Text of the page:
BRAND: One of my all-time favorites.
Mr. TICHENOR: But why does Nigel speak to you?
BRAND: I go to 11.
Mr. TICHENOR: NPR listeners need to know this.
BRAND: I go to 11, and I have an interest in haberdashery. I really do.
Mr. TICHENOR: And tight trousers.
BRAND: Tight trousers. Yes.
Mr. TICHENOR: Correspondent Ina Jaffe.
INA JAFFE: Where is Lady Macbeth? Where is Hamlet?
Mr. TICHENOR: And science correspondent David Kestenbaum.
DAVID KESTENBAUM: Hamlet. Yeah, I've been talking about Hamlet, really deserves lot more attention. It's just my feelings about my - the ghost. So I see...
Mr. TICHENOR: OK. So this is...
KESTENBAUM: And my desire to dress up in women's clothing.
Mr. TICHENOR: OK. That was more information than I needed.
Mr. TICHENOR: But mostly, people are upset about the characters that the series left out. Again, Kim Masters.
MASTERS: Why Cookie Monster and not Elmo? Because Elmo is good.
Mr. KEVIN CLASH: (As Elmo) Oh, hi. Guess what I was thinking about today?
Mr. TICHENOR: Science correspondent Richard Harris.
RICHARD HARRIS: Well, I think Flipper really was a big oversight.
(Soundbite of dolphin noises)
HARRIS: I think part of what it is we overdid marine mammals too much in the earlier years. We've became known as whale lovers, and I think it really plays to our negative stereotype. I think that's really what happened.
Mr. TICHENOR: The hallways of NPR are churning with anger and bitterness. News and Notes host Tony Cox told me...
TONY COX: I really would have prepared to do George Jefferson. When he said honkey, it just really, you know, you could feel it. You know what I mean?
Mr. TICHENOR: I couldn't even use what Susan Stamberg gave me. My God, the mouth on that woman.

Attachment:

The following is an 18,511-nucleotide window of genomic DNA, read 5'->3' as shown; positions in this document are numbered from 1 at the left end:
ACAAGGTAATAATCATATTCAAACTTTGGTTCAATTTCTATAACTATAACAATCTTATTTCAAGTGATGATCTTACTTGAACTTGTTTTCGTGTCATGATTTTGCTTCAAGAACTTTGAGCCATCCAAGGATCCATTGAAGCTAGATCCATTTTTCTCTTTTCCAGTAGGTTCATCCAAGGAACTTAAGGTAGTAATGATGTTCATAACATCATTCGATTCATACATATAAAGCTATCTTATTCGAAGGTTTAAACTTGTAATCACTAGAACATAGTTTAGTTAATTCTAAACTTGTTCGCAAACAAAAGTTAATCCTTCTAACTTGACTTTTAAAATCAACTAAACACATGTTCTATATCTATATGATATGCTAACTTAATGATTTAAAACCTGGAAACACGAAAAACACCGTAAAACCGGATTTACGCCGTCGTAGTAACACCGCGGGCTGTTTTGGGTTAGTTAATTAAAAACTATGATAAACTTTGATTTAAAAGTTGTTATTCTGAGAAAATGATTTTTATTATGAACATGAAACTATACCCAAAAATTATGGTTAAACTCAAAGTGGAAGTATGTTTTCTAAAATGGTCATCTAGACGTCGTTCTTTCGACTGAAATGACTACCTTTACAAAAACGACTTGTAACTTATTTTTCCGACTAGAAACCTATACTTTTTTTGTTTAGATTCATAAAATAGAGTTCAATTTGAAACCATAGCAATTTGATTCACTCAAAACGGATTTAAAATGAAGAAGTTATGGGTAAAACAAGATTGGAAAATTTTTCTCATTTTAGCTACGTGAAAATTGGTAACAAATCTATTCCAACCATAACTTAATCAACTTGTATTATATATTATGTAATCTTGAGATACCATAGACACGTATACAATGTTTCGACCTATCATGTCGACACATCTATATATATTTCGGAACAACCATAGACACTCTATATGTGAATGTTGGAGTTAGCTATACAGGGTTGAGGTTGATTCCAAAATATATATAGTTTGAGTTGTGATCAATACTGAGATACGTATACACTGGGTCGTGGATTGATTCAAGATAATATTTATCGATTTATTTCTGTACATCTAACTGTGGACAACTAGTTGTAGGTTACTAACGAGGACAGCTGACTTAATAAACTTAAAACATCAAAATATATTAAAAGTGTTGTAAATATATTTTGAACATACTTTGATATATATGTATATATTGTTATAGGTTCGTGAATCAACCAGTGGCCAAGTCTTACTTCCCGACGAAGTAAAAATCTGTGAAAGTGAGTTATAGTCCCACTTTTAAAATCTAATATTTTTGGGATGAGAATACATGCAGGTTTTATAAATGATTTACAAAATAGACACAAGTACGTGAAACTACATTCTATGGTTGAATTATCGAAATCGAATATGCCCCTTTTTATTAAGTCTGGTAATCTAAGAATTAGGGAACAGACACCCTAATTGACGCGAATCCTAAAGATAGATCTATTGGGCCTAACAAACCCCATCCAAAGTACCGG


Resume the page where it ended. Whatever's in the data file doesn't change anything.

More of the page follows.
Mr. MARTIN: But they're absolutely right. The list of characters they should have done is endless.
Mr. TICHENOR: Yes. Starting with Rob Petrie from "The Dick Van Dyke Show."
Mr. FAULKNER: Or Annie Savoy, Susan Sarandon's character from "Bull Durham."
Mr. MARTIN: John Shaft, the black private dick who's a sex machine to all the chicks.
Mr. FAULKNER: You're damn right.
Mr. MARTIN: Chauncy Gardener.
Mr. TICHENOR: G.I. Joe. Wait, Reed, what did you say?
Mr. MARTIN: Chauncey Gardener from Jerzy Kosinski's novel "Being There." Peter Sellers played him in the movie.
Mr. PETER SELLERS: (As Chauncey Gardener) I like to watch.
Mr. MARTIN: The problem with the In Character series wasn't that they didn't do enough characters. The problem was they did too many. In true Reduced Shakespeare Company tradition, they should have reduced our national experience down to one single fictional American character who represents them all.
Mr. TICHENOR: But Reed, Chauncey Gardener's just a cipher. There's nothing there.
Mr. REED: Au contrair, mon petite fromage. With Chauncey Gardiner, everything's there. Chauncey Gardiner's character is defined by what people think of him. He's the ultimate blank slate.
Mr. FAULKNER: Yes. A tabula Rasa.
Mr. TICHENOR: Yes. A Slate-O Blank-O onto which we can project our hopes, our dreams. Because we know nothing about him, Chauncey becomes anything we want him to be.
Mr. REED: And our reactions to Chauncey Gardiner, like our reactions to the entire In Character series, reveal much about ourselves.
Mr. TICHENOR: And in the case of David Kestenbaum, too much.
Mr. FAULKNER: I'm Michael Faulkner.
Mr. MARTIN: I'm Reed Martin.
Mr. TICHENOR: I like to watch.
ALL: And we are the Reduced Shakespeare Company.
HANSEN: You can weigh in with your own opinions about our In Character series, the characters profiled and the one's that got away, on In Character blog. It's at npr.org/incharacter, all one word. This is Weekend Edition from NPR News. I'm Liane Hansen.
NPR transcripts are created on a rush deadline by Verb8tm, Inc., an NPR contractor, and produced using a proprietary transcription process developed with NPR. This text may not be in its final form and may be updated or revised in the future. Accuracy and availability may vary. The authoritative record of NPR’s programming is the audio record.